I want my iptables rules to automatically be loaded on startup. According to the wiki on Debian this can be done by placing a script with the name iptables in /etc/network/if-pre-up.d/ So I did, this is what it looks like:

cat /etc/network/if-pre-up.d/iptables 
/sbin/iptables-restore < /etc/firewall/iptables.rules
/sbin/ip6tables-restore < /etc/firewall/ip6tables.rules

This script works: if I run it as root my firewall rules get applied. But on reboot there are no firewall rules. What am I doing wrong?

On request: the /etc/network/interfaces (I did not touch this file)

user@DebianVPS:~$ cat /etc/network/interfaces 
# This file describes the network interfaces available on your system
# and how to activate them. For more information, see interfaces(5).

# The loopback network interface
auto lo
iface lo inet loopback

# The primary network interface
allow-hotplug eth0
iface eth0 inet dhcp
  • How do you configure your interfaces? Can you add /etc/network/interfaces file?
    – bayindirh
    May 27, 2013 at 8:30
  • 1
    Please note that /etc/network/if-pre-up.d/ does not work anymore in Ubuntu 18.04, see serverfault.com/questions/914493/…
    – BurninLeo
    Feb 2, 2019 at 22:24

3 Answers 3


Use the iptables-persistent package for this task.

Define your rules in /etc/iptables/rules.4 and /etc/iptables/rules.6 and don't forget to activate the service (using update-rc.d, chkconfig or you favourite tool.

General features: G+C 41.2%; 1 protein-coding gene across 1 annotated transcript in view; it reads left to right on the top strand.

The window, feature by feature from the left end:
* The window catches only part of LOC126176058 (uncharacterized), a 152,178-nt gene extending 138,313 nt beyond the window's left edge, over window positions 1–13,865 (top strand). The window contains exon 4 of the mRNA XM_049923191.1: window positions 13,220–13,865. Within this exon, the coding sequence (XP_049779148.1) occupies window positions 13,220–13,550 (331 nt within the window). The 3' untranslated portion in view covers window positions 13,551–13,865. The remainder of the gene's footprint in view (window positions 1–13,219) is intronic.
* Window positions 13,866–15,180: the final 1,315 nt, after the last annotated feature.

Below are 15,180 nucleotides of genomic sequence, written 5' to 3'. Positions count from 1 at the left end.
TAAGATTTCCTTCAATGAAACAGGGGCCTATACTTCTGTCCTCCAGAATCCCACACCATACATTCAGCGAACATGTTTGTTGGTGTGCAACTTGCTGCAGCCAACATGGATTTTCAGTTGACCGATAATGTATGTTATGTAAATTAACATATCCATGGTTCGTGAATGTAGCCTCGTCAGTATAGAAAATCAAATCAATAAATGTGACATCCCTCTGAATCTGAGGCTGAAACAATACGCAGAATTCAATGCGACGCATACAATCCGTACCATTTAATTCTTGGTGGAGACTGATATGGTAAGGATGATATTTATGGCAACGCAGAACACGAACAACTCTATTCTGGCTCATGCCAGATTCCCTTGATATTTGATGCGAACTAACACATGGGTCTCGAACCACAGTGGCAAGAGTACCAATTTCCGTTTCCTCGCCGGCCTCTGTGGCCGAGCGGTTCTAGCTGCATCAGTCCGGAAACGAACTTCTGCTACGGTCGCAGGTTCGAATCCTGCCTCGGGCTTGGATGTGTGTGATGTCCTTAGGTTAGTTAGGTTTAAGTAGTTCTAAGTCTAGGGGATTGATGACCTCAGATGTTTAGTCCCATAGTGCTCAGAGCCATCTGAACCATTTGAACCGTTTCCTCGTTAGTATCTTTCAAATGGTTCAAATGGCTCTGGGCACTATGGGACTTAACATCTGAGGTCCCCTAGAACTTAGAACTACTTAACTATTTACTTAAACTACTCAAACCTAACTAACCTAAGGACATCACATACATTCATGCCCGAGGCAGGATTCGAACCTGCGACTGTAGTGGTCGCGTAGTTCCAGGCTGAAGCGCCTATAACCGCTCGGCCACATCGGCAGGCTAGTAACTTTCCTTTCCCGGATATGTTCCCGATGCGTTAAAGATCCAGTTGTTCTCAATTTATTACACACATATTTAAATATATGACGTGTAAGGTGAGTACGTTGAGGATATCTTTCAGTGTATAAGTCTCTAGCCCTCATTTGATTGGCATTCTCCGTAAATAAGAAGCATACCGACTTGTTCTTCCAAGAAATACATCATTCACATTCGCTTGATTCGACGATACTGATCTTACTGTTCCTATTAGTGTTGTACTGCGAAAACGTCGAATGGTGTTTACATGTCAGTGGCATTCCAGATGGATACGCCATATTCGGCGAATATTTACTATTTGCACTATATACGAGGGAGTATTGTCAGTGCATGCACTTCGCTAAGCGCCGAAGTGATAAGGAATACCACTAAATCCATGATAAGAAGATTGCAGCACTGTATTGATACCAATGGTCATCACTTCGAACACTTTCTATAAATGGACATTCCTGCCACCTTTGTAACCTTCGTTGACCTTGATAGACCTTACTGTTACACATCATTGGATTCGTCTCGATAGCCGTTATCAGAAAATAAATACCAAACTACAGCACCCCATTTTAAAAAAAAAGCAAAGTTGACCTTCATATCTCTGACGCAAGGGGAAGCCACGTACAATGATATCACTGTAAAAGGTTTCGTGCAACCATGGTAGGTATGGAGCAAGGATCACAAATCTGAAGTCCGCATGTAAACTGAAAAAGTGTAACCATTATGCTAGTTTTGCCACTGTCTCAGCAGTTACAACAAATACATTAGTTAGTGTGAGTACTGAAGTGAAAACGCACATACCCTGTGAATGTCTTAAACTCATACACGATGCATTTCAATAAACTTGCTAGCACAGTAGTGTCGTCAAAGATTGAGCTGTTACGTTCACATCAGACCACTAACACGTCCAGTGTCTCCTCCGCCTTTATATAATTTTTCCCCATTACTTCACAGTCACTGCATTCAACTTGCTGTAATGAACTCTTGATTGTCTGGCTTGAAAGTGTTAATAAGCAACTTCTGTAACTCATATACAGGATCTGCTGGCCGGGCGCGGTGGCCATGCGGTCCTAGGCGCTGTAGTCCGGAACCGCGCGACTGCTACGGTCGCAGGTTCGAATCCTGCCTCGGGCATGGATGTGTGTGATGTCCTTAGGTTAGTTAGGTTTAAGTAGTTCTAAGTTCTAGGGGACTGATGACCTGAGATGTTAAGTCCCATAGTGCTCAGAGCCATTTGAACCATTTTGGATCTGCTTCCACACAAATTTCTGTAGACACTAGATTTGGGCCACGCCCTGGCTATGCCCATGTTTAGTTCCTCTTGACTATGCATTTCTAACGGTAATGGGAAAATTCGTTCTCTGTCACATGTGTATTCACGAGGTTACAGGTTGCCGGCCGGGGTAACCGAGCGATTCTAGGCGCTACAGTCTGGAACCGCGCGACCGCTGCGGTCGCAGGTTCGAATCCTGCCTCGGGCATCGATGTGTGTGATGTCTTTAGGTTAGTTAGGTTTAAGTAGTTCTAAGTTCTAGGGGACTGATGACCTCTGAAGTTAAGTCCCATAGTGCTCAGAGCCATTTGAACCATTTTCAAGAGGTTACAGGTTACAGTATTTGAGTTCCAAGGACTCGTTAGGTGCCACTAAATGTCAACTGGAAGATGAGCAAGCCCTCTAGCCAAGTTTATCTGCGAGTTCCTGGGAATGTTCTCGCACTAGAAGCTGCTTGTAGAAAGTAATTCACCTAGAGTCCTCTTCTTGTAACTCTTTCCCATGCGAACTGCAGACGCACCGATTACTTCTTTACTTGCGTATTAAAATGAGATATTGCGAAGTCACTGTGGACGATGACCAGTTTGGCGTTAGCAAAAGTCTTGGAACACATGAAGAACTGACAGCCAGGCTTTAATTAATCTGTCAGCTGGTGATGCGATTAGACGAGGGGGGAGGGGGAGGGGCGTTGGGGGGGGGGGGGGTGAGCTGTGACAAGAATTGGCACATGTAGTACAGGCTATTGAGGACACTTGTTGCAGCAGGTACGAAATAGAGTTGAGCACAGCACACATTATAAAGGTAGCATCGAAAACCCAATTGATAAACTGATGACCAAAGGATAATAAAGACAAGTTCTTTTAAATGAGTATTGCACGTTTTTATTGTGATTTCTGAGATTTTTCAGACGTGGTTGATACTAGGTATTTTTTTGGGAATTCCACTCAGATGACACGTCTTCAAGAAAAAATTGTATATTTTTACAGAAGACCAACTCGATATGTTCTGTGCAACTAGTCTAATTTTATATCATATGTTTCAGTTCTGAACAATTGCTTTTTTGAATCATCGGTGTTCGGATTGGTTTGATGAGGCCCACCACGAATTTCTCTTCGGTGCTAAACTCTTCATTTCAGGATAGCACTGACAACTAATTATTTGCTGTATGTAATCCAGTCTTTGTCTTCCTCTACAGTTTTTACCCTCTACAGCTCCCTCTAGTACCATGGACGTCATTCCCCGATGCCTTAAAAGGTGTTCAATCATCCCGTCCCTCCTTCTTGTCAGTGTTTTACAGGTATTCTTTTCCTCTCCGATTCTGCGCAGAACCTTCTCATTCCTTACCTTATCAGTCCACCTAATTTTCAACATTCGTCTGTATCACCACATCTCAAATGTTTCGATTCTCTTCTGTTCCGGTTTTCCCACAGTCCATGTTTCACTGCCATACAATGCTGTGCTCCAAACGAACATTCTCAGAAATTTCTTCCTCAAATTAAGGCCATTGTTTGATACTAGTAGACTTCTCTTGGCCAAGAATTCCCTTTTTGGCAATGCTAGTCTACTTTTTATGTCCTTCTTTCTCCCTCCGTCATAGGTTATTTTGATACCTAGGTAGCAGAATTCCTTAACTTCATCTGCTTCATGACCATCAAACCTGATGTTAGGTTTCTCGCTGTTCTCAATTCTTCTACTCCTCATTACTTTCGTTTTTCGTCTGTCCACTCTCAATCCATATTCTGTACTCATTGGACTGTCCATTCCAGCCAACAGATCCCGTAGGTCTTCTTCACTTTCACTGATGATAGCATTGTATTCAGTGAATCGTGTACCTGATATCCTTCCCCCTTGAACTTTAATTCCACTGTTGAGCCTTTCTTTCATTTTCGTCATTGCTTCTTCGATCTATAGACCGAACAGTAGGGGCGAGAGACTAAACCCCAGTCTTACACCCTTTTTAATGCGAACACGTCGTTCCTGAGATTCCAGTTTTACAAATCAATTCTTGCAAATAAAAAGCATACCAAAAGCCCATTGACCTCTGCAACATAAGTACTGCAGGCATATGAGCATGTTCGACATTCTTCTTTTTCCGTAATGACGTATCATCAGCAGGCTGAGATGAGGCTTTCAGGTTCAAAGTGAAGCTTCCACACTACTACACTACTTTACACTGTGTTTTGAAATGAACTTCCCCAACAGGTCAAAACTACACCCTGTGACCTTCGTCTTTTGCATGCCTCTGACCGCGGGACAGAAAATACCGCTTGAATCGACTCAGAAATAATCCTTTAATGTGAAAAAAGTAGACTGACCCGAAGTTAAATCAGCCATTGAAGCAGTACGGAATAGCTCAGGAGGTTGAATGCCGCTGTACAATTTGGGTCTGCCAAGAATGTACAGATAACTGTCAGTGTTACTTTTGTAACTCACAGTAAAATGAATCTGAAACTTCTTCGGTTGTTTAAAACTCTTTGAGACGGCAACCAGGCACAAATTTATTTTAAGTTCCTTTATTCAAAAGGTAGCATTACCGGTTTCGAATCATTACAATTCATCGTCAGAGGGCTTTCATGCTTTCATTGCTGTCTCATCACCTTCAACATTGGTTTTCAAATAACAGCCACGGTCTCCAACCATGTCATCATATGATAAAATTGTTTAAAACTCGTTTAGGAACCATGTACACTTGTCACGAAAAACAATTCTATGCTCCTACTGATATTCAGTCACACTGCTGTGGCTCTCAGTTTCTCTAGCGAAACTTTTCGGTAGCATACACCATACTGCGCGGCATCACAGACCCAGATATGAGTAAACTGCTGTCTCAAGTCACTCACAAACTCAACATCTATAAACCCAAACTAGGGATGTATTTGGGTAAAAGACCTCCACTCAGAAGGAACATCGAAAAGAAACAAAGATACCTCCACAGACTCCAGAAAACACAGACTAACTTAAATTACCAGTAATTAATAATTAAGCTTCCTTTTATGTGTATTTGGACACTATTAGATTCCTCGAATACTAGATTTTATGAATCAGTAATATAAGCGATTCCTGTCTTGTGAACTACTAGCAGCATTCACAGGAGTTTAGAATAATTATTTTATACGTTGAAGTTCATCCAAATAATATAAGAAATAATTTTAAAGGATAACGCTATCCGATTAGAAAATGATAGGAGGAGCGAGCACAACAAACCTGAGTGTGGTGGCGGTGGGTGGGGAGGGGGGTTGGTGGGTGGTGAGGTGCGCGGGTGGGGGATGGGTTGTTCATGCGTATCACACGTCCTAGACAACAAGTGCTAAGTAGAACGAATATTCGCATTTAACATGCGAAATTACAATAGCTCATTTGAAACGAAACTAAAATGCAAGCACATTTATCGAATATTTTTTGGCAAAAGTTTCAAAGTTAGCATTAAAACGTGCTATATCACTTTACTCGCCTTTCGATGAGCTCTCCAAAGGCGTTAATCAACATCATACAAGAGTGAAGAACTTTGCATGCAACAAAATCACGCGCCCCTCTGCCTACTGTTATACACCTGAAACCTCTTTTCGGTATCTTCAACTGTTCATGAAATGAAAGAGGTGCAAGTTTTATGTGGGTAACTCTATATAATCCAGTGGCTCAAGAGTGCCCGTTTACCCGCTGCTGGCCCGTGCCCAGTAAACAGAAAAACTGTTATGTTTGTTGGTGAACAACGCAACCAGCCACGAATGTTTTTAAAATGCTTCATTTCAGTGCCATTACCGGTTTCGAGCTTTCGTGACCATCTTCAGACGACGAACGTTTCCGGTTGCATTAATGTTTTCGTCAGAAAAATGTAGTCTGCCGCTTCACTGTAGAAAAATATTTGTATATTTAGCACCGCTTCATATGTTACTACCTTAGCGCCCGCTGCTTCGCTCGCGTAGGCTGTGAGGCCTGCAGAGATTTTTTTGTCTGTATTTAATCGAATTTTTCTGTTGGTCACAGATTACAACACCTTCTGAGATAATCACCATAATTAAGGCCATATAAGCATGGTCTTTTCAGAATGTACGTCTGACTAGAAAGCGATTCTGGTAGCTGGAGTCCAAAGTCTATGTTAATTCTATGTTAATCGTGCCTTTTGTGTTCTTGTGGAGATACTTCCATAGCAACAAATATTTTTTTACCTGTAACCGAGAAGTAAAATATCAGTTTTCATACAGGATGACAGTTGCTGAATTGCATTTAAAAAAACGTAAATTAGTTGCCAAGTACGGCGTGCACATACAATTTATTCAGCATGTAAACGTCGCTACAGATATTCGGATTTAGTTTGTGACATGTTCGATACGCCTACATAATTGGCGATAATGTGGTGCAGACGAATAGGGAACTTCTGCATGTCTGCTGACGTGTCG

• 1
    At installation of the package, debconf asks you if you want to save the current rules. So, if you have the rules defined already, you can simply install the package. If you want to change them later, just dpkg-reconfigure iptables-persistent.
    – Braiam
    Apr 6, 2016 at 23:30

This problem might be related to the permission bits of your script. What is the output of this command? Does it include your file?

run-parts --test /etc/network/if-pre-up.d
  • run-parts --test /etc/network/if-pre-up.d gives /etc/network/if-pre-up.d/iptables, which seems the correct output to me?
    – Cheiron
    May 27, 2013 at 8:56
  • 1
    ok, so, you should probably check when your script is run. Add a first line like this (date; set; echo) >> /tmp/iptables-cmd.log, so you will see when it is called. I always also print the environment in order to check for any argument passed there. You might decide to run your iptables only after last eth* interface is up, instead of running it every time an interface is added.
    – eppesuig
    May 27, 2013 at 9:01
  • 3
    Now that you posted your interfaces I see that you are not using ifupdown, but network-manager. This is why your script is not called. Please check this document: ubuntuforums.org/showthread.php?t=1084308
    – eppesuig
    May 27, 2013 at 9:21
  • Well that explains a lot. I think now im just going with the answer of dawud, that seems to work either way.
    – Cheiron
    May 27, 2013 at 9:26
  • 3
    run-parts is a bit picky about the name of scripts and having a dot in the filename was causing the script to be ignored at startup in my case.
    – alexm
    Aug 17, 2013 at 15:55

Why not do it the easy way?

1 - create your iptables rules

2 - run "sudo apt-get install iptables-persistent" it will ask you if you want to save the rules and restore them after boot.

3- You are DONE

  • 1
    Duplicate of accepted answer
    – Cheiron
    Oct 14, 2017 at 16:43

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